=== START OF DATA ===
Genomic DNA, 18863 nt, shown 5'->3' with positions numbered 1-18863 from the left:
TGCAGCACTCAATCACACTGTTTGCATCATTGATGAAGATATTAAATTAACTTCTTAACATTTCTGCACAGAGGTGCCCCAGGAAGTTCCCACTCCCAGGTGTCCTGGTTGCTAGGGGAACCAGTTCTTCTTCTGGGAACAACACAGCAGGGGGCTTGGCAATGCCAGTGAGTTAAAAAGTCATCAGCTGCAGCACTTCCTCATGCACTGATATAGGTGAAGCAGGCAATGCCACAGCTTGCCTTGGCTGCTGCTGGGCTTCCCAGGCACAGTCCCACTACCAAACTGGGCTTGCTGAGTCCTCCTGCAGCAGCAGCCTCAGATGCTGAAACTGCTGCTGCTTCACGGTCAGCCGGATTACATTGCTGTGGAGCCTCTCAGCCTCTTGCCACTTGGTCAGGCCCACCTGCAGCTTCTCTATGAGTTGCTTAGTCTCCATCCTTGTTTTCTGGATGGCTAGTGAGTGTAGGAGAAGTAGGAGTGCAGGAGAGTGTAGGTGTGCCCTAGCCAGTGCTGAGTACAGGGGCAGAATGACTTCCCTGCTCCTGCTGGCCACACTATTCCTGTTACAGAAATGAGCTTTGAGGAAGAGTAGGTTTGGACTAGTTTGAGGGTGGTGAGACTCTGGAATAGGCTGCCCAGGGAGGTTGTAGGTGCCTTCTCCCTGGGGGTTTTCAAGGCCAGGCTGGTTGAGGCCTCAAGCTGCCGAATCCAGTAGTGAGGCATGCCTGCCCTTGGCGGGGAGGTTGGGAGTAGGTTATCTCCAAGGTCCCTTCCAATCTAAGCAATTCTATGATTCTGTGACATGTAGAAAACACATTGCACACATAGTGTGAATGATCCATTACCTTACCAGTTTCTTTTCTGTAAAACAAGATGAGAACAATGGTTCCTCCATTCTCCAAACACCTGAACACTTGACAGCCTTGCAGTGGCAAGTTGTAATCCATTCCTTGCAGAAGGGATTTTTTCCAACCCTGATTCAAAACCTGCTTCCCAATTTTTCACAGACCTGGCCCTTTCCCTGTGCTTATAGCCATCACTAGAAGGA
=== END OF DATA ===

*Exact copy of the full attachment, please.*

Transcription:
Genomic DNA, 18863 nt, shown 5'->3' with positions numbered 1-18863 from the left:
TGCAGCACTCAATCACACTGTTTGCATCATTGATGAAGATATTAAATTAACTTCTTAACATTTCTGCACAGAGGTGCCCCAGGAAGTTCCCACTCCCAGGTGTCCTGGTTGCTAGGGGAACCAGTTCTTCTTCTGGGAACAACACAGCAGGGGGCTTGGCAATGCCAGTGAGTTAAAAAGTCATCAGCTGCAGCACTTCCTCATGCACTGATATAGGTGAAGCAGGCAATGCCACAGCTTGCCTTGGCTGCTGCTGGGCTTCCCAGGCACAGTCCCACTACCAAACTGGGCTTGCTGAGTCCTCCTGCAGCAGCAGCCTCAGATGCTGAAACTGCTGCTGCTTCACGGTCAGCCGGATTACATTGCTGTGGAGCCTCTCAGCCTCTTGCCACTTGGTCAGGCCCACCTGCAGCTTCTCTATGAGTTGCTTAGTCTCCATCCTTGTTTTCTGGATGGCTAGTGAGTGTAGGAGAAGTAGGAGTGCAGGAGAGTGTAGGTGTGCCCTAGCCAGTGCTGAGTACAGGGGCAGAATGACTTCCCTGCTCCTGCTGGCCACACTATTCCTGTTACAGAAATGAGCTTTGAGGAAGAGTAGGTTTGGACTAGTTTGAGGGTGGTGAGACTCTGGAATAGGCTGCCCAGGGAGGTTGTAGGTGCCTTCTCCCTGGGGGTTTTCAAGGCCAGGCTGGTTGAGGCCTCAAGCTGCCGAATCCAGTAGTGAGGCATGCCTGCCCTTGGCGGGGAGGTTGGGAGTAGGTTATCTCCAAGGTCCCTTCCAATCTAAGCAATTCTATGATTCTGTGACATGTAGAAAACACATTGCACACATAGTGTGAATGATCCATTACCTTACCAGTTTCTTTTCTGTAAAACAAGATGAGAACAATGGTTCCTCCATTCTCCAAACACCTGAACACTTGACAGCCTTGCAGTGGCAAGTTGTAATCCATTCCTTGCAGAAGGGATTTTTTCCAACCCTGATTCAAAACCTGCTTCCCAATTTTTCACAGACCTGGCCCTTTCCCTGTGCTTATAGCCATCACTAGAAGGA